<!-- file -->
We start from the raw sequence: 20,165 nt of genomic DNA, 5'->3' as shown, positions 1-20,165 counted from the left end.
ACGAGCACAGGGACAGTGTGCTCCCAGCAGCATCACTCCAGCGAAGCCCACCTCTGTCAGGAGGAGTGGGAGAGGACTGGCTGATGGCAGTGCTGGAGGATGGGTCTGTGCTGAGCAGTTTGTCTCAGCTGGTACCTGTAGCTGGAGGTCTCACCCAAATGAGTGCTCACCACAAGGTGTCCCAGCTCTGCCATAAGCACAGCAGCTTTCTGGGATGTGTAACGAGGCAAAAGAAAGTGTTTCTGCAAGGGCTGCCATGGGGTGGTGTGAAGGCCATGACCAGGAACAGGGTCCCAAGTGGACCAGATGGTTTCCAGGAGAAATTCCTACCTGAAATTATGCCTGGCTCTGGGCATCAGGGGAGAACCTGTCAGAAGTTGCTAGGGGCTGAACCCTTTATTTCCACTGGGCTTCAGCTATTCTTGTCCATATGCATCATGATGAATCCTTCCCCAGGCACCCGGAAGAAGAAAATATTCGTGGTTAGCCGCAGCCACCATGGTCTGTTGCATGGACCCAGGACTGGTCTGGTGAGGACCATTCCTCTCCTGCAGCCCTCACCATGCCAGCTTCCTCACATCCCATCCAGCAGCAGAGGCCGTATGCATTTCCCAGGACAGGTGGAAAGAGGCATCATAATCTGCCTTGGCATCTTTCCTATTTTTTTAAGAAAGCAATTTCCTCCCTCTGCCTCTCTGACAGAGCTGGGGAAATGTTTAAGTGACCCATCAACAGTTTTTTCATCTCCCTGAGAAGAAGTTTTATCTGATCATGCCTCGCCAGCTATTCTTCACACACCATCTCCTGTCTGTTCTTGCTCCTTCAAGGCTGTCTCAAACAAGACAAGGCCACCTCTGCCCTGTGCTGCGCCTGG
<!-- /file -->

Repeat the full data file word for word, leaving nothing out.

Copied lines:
We start from the raw sequence: 20,165 nt of genomic DNA, 5'->3' as shown, positions 1-20,165 counted from the left end.
ACGAGCACAGGGACAGTGTGCTCCCAGCAGCATCACTCCAGCGAAGCCCACCTCTGTCAGGAGGAGTGGGAGAGGACTGGCTGATGGCAGTGCTGGAGGATGGGTCTGTGCTGAGCAGTTTGTCTCAGCTGGTACCTGTAGCTGGAGGTCTCACCCAAATGAGTGCTCACCACAAGGTGTCCCAGCTCTGCCATAAGCACAGCAGCTTTCTGGGATGTGTAACGAGGCAAAAGAAAGTGTTTCTGCAAGGGCTGCCATGGGGTGGTGTGAAGGCCATGACCAGGAACAGGGTCCCAAGTGGACCAGATGGTTTCCAGGAGAAATTCCTACCTGAAATTATGCCTGGCTCTGGGCATCAGGGGAGAACCTGTCAGAAGTTGCTAGGGGCTGAACCCTTTATTTCCACTGGGCTTCAGCTATTCTTGTCCATATGCATCATGATGAATCCTTCCCCAGGCACCCGGAAGAAGAAAATATTCGTGGTTAGCCGCAGCCACCATGGTCTGTTGCATGGACCCAGGACTGGTCTGGTGAGGACCATTCCTCTCCTGCAGCCCTCACCATGCCAGCTTCCTCACATCCCATCCAGCAGCAGAGGCCGTATGCATTTCCCAGGACAGGTGGAAAGAGGCATCATAATCTGCCTTGGCATCTTTCCTATTTTTTTAAGAAAGCAATTTCCTCCCTCTGCCTCTCTGACAGAGCTGGGGAAATGTTTAAGTGACCCATCAACAGTTTTTTCATCTCCCTGAGAAGAAGTTTTATCTGATCATGCCTCGCCAGCTATTCTTCACACACCATCTCCTGTCTGTTCTTGCTCCTTCAAGGCTGTCTCAAACAAGACAAGGCCACCTCTGCCCTGTGCTGCGCCTGG